Northern Mindanao tourism revs up
CAGAYAN DE ORO CITY –– The local government of El Salvador City in Misamis Oriental has allowed the reopening of a religious pilgrimage site starting October 1 to jumpstart tourism and revive a major driver of its economic growth.
The city is known for its Divine Mercy Shrine, which sits on a nine-hectare hill in Ulaliman village overlooking the scenic Macajalar Bay.
Its main attraction is a 50-foot high statue of Jesus Christ with stairs to allow pilgrims to climb up and down.
The shrine’s church, which can accommodate up to 3,500 people at one time, is also a major attraction due to its devotional chambers and sections.
But Mayor Edgar Lignes said they only allowed the shrine management to accommodate up to half of its capacity in keeping with current health protocols to prevent the spread of the coronavirus disease (COVID-19).
Lignes said the city government has also approved the reopening of beaches, but not swimming pools.
“We have Bantay Dagat volunteers who keep watch and ensure that health protocols are followed,” Lignes assured.
The tourism industry in northern Mindanao is starting to rev up after establishments completed the required adjustments in their facilities, said Mylah Faye Cariño, director of the National Economic and Development Authority (NEDA).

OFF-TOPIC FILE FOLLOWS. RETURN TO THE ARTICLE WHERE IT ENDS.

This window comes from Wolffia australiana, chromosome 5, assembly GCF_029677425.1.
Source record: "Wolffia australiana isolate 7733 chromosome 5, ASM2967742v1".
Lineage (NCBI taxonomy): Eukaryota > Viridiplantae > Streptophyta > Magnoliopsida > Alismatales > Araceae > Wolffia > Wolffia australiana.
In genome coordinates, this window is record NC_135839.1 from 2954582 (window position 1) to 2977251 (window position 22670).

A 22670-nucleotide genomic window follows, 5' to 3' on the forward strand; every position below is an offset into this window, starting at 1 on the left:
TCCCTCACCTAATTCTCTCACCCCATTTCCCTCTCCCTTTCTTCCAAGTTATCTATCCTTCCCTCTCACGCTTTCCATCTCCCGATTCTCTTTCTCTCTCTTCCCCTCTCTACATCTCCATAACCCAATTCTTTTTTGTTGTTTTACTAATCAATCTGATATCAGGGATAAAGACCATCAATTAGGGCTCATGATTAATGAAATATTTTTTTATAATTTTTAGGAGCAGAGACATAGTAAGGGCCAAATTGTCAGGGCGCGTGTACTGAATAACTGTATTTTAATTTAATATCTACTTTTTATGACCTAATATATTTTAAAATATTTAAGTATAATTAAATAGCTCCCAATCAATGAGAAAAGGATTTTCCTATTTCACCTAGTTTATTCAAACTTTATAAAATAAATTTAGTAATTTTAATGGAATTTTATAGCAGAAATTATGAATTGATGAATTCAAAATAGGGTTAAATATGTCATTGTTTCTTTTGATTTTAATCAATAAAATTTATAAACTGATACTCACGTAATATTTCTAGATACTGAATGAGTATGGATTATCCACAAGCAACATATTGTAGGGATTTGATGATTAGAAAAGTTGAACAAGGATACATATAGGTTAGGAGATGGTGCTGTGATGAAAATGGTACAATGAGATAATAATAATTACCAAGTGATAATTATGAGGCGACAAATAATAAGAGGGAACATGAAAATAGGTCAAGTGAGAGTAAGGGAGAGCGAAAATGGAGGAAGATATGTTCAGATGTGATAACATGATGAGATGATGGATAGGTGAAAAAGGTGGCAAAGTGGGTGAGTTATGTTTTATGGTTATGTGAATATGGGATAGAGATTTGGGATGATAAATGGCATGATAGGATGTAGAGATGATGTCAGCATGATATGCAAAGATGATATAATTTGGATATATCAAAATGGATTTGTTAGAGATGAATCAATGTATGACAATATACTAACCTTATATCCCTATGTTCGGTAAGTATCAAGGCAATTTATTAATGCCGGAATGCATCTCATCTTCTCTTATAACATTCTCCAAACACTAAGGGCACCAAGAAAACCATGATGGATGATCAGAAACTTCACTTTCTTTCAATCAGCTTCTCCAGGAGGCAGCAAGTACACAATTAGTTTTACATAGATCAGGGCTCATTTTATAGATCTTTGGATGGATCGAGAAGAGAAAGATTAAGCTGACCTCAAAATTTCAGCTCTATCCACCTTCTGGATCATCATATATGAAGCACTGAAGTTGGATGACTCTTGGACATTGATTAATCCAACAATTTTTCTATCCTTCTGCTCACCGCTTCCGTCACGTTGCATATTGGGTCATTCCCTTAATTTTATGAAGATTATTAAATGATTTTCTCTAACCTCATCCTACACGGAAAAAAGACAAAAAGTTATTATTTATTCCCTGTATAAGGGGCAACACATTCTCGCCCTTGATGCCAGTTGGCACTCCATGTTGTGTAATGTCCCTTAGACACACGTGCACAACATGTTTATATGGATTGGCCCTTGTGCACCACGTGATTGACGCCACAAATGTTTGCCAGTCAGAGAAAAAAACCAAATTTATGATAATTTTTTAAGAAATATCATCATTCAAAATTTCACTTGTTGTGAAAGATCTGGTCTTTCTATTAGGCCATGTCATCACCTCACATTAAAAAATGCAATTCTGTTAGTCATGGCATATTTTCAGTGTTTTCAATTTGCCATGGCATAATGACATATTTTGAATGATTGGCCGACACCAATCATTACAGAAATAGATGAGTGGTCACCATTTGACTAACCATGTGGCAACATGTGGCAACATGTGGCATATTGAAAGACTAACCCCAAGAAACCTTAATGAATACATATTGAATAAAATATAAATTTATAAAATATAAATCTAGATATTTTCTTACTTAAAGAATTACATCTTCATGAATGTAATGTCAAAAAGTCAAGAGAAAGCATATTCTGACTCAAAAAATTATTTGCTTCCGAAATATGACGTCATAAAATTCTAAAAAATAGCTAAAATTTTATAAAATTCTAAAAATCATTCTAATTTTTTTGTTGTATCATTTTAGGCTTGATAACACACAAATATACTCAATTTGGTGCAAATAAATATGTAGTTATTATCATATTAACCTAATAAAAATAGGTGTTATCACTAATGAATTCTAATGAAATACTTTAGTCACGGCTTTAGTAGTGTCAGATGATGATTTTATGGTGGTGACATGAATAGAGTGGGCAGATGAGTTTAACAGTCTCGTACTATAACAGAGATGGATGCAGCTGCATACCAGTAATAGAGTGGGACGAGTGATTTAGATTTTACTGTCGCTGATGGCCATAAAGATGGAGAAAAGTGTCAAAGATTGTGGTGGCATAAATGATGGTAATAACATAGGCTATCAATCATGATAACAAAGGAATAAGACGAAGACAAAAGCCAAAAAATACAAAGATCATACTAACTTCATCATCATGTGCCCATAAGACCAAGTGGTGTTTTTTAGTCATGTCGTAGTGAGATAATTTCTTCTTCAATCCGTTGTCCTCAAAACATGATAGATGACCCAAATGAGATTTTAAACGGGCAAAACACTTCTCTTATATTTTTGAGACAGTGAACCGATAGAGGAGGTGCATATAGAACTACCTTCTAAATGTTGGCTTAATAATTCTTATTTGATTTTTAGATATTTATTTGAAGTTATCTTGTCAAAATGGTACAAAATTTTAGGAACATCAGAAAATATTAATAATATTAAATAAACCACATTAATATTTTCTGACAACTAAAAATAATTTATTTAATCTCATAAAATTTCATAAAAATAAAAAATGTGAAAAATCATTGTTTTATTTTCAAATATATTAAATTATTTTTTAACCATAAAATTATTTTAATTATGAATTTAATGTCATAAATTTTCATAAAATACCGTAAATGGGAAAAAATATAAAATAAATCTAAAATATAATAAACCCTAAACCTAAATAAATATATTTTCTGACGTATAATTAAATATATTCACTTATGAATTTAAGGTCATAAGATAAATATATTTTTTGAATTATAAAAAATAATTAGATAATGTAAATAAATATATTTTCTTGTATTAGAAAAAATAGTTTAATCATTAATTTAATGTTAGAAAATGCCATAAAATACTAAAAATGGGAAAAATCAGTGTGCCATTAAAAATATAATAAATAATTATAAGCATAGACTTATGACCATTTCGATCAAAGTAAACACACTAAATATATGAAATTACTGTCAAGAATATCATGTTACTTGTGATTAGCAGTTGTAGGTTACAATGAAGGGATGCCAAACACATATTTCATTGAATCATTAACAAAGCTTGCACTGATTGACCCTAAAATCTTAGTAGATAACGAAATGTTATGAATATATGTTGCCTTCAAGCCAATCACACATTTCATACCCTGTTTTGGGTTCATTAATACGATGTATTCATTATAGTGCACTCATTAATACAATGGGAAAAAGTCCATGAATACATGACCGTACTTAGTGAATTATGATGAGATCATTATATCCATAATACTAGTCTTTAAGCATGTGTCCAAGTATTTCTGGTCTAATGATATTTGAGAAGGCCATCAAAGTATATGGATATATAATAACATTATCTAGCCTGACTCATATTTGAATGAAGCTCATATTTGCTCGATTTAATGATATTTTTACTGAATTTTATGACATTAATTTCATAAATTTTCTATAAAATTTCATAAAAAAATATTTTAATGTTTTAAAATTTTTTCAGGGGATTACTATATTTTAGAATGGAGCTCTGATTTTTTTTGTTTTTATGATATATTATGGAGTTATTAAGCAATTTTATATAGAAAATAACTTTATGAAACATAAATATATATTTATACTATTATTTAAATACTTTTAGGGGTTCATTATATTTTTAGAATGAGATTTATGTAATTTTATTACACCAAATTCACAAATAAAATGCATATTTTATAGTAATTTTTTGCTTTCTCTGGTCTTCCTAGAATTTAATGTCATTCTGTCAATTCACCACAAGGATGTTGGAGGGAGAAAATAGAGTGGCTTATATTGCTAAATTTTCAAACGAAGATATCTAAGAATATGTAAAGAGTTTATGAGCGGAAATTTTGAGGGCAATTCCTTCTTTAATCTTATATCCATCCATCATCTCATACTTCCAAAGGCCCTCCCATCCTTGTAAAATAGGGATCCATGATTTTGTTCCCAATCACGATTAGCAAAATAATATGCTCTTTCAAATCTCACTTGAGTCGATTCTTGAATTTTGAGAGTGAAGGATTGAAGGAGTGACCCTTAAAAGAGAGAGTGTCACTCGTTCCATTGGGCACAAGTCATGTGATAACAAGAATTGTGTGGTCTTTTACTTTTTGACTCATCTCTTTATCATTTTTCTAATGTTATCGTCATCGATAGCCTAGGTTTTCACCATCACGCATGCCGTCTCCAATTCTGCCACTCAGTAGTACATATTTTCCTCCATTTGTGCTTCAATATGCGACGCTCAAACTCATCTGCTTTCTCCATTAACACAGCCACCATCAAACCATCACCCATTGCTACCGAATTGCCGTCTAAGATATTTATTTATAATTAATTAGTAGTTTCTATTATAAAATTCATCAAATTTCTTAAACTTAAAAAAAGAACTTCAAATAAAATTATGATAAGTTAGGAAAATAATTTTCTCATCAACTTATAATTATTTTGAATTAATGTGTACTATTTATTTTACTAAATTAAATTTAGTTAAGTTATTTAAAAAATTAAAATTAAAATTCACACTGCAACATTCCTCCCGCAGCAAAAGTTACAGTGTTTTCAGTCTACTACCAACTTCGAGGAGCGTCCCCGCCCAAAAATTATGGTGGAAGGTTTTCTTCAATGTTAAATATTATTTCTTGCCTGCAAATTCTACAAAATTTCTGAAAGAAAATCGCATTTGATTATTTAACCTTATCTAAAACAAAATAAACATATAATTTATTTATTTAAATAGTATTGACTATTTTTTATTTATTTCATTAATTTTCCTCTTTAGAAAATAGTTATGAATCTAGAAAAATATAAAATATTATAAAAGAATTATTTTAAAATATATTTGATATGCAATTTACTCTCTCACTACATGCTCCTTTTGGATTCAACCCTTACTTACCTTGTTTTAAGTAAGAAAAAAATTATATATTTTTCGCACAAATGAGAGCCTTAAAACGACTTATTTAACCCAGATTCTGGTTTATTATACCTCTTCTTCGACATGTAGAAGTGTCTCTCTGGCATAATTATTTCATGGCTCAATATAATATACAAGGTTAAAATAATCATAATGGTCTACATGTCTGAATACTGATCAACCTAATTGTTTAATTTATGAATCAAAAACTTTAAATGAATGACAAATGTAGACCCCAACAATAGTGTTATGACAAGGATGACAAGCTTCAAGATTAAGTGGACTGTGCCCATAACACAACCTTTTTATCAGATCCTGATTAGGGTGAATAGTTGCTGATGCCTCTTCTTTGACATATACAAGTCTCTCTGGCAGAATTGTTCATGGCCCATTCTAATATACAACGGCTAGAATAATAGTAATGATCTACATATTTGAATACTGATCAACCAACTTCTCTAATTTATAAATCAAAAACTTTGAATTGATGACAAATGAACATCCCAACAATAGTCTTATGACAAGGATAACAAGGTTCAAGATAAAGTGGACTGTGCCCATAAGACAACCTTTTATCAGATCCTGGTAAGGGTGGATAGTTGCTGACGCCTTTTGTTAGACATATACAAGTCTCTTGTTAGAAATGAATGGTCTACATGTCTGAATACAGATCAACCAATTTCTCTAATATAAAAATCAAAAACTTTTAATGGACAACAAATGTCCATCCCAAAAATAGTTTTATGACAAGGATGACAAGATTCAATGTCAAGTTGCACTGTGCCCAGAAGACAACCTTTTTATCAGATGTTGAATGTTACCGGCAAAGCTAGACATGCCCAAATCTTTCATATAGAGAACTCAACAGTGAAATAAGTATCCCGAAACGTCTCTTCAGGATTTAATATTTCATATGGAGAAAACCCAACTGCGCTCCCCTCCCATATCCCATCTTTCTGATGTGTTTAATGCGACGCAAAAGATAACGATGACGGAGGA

As of Sept. 29, she said, authorities have given the green light for the reopening of 281 tourism-related firms, like resorts and restaurants, throughout the region. Scores of others were being assessed for compliance with the new operational standards, Cariño added.
However, more than 80 establishments have declared temporary closure.
NEDA placed tourism losses during the April and May lockdowns at some P1.3 billion. In July, the labor department counted some 2,500 tourism jobs lost due to downsizing and closure.
Cariño hoped that the adoption of a ‘bubble’ concept akin to Boracay would boost the region’s tourism rebirth.
She said agencies comprising the economy cluster of the regional task force against COVID-19 were set to finalize the concept’s adoption for northern Mindanao.
The idea is to start among inter-provincial tourists, and then when the situation warrants, open the sites to visitors from other regions.
It took some time to iron out the roadmap because “our local governments understandably wanted to be more cautious,” Cariño explained.
The region has attracted three million visitors in 2019, buoying up the growth of its tourism industry and generating thousands of jobs that, in turn, disappeared during the lockdowns.
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